• BioHEL GBML System BioHEL using CUDA Conclusions Experiments and results Further Work Conclusions and Further Work Conclusions CUDA allows us to exploit the intrinsic parallelism within the populations by checking a group of individuals at the same time. Now we can handle much larger problems, which is the case of most of the real life problems. This fusion between CUDA and genetic algorithms helps pushing forward the boundaries of evolutionary learning by overcoming technical boundaries M. Franco, N. Krasnogor, J. Bacardit. Uni. Nottingham Speeding up Evolutionary Learning using GPGPUs 23 / 27
    • BioHEL GBML System BioHEL using CUDA Conclusions Experiments and results Further Work Conclusions and Further Work Further work Extend our methodology to use more than one GPGPU at the time. Develop models to determine the limits of the usage of CUDA. Disable the CUDA evaluation when the training set is small. Study the impact of the ILAS in the accuracy. Adapt the CUDA methodology to other evolutionary learning systems. M. Franco, N. Krasnogor, J. Bacardit. Uni. Nottingham Speeding up Evolutionary Learning using GPGPUs 24 / 27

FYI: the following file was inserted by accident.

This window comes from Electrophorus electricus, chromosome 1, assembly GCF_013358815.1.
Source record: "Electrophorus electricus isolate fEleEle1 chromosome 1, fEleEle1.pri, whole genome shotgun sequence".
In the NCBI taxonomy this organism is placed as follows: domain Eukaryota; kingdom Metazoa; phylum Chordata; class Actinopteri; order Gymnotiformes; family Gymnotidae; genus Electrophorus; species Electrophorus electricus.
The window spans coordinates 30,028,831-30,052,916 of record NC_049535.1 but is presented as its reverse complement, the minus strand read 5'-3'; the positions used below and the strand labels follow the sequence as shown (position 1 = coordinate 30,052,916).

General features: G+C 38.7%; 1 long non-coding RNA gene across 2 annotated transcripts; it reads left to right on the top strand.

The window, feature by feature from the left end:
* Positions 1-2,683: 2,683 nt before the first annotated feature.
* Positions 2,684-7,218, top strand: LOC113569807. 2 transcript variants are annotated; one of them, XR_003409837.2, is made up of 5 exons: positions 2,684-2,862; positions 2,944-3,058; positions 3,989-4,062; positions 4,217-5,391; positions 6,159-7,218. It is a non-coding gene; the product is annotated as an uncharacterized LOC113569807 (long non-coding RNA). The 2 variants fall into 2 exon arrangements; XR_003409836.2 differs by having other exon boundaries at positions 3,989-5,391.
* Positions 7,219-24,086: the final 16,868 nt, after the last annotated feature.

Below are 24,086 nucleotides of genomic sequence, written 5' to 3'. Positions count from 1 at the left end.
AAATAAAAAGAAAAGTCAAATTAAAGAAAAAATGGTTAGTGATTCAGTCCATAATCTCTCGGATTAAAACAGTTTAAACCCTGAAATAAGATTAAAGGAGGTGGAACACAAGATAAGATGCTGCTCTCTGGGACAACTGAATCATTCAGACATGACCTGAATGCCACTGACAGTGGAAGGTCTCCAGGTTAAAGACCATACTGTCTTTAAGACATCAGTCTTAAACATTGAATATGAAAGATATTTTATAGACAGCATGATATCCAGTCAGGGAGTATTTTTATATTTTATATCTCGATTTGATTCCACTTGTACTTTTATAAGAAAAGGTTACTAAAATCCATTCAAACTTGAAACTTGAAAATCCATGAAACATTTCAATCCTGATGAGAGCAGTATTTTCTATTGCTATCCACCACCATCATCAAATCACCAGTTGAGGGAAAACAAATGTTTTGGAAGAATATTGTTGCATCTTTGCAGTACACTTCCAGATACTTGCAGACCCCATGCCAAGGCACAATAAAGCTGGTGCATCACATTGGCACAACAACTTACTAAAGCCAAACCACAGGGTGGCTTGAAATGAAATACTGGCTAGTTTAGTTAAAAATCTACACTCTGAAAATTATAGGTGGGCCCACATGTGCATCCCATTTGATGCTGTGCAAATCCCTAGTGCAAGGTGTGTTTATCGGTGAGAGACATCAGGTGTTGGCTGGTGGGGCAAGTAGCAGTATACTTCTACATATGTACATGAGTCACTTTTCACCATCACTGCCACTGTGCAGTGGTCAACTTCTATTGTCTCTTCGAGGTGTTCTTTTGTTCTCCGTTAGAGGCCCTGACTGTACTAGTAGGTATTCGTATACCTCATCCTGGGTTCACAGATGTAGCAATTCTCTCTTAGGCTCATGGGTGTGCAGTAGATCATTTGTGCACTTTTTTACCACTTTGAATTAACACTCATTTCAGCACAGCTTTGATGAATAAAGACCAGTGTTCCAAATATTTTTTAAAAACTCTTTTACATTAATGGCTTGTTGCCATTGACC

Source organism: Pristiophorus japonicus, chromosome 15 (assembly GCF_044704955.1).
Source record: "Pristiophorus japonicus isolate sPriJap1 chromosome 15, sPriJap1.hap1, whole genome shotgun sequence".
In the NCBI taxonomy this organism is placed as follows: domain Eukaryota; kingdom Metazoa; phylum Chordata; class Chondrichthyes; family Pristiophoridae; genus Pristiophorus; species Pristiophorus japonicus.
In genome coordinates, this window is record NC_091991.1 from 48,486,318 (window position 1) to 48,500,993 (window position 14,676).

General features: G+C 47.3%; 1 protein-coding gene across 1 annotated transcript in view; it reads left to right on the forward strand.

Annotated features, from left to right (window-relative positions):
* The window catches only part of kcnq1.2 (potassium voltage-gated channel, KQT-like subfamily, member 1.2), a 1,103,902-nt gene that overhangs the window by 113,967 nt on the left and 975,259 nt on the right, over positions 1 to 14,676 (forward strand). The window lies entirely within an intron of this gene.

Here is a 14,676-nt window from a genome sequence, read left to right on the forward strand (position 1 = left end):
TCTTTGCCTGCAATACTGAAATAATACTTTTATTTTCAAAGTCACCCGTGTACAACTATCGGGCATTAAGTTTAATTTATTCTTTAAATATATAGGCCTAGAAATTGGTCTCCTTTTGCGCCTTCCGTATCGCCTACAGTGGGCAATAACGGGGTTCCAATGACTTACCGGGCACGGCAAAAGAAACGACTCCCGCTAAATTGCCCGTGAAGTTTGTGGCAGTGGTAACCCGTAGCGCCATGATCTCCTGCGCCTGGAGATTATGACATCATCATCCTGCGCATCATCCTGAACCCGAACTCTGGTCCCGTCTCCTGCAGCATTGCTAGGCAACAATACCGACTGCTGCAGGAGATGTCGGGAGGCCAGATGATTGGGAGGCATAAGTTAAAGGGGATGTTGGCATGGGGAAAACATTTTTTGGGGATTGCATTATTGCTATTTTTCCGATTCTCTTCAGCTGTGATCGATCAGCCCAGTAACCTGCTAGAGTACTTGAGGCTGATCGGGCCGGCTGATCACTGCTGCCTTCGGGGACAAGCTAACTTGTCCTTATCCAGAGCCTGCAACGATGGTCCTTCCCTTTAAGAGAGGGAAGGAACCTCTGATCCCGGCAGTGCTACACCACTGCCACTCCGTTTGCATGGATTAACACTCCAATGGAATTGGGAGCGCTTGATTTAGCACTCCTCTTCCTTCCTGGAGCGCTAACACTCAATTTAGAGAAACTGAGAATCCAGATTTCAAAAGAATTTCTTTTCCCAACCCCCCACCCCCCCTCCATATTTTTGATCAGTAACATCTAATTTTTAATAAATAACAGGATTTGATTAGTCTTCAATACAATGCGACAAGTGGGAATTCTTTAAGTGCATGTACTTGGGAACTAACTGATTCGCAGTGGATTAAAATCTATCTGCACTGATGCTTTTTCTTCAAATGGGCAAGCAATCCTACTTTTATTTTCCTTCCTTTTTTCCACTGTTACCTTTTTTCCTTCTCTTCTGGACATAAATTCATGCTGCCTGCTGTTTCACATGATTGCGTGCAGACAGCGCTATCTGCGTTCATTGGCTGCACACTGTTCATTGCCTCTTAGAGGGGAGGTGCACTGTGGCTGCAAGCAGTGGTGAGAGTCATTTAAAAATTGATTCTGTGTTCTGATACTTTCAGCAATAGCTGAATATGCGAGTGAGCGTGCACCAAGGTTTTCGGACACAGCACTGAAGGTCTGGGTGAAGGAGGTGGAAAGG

• BioHEL GBML System BioHEL using CUDA Conclusions Experiments and results Further Work Conclusions and Further Work Bacardit, J. (2004). Pittsburgh Genetics-Based Machine Learning in the Data Mining era: Representations, generalization, and run-time. PhD thesis, Ramon Llull University, Barcelona, Spain. Bacardit, J., Burke, E., and Krasnogor, N. (2009). Improving the scalability of rule-based evolutionary learning. Memetic Computing, 1(1):55–67. Bacardit, J. and Llorà, X. (2009). Large scale data mining using genetics-based machine learning. In GECCO ’09: Proceedings of the 11th Annual Conference Companion on Genetic and Evolutionary Computation Conference, pages 3381–3412, New York, NY, USA. ACM. Langdon, W. B. and Harrison, A. P. (2008). GP on SPMD parallel graphics hardware for mega bioinformatics data mining. Soft Comput., 12(12):1169–1183. Loiacono, D. and Lanzi, P. L. (2009). Speeding up matching in XCS. In 12th International Workshop on Learning Classifier Systems. Maitre, O., Baumes, L. A., Lachiche, N., Corma, A., and Collet, P. (2009). Coarse grain parallelization of evolutionary algorithms on GPGPU cards with EASEA. In Proceedings of the 11th Annual conference on Genetic and evolutionary computation, pages 1403–1410, Montreal, Québec, Canada. ACM. Rissanen, J. (1978). Modeling by shortest data description. Automatica, vol. 14:465–471. M. Franco, N. Krasnogor, J. Bacardit. Uni. Nottingham Speeding up Evolutionary Learning using GPGPUs 24 / 27